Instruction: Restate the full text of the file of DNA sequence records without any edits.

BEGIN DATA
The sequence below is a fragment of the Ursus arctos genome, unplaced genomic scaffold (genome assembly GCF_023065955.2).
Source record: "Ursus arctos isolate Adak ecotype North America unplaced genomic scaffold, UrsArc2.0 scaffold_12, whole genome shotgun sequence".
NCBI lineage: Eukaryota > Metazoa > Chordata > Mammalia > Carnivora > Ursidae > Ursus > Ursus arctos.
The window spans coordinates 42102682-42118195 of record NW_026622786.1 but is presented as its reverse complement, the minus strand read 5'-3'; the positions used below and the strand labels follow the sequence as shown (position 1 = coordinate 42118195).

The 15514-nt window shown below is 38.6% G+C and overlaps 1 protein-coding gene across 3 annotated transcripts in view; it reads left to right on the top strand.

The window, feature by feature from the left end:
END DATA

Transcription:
The sequence below is a fragment of the Ursus arctos genome, unplaced genomic scaffold (genome assembly GCF_023065955.2).
Source record: "Ursus arctos isolate Adak ecotype North America unplaced genomic scaffold, UrsArc2.0 scaffold_12, whole genome shotgun sequence".
NCBI lineage: Eukaryota > Metazoa > Chordata > Mammalia > Carnivora > Ursidae > Ursus > Ursus arctos.
The window spans coordinates 42102682-42118195 of record NW_026622786.1 but is presented as its reverse complement, the minus strand read 5'-3'; the positions used below and the strand labels follow the sequence as shown (position 1 = coordinate 42118195).

The 15514-nt window shown below is 38.6% G+C and overlaps 1 protein-coding gene across 3 annotated transcripts in view; it reads left to right on the top strand.

The window, feature by feature from the left end: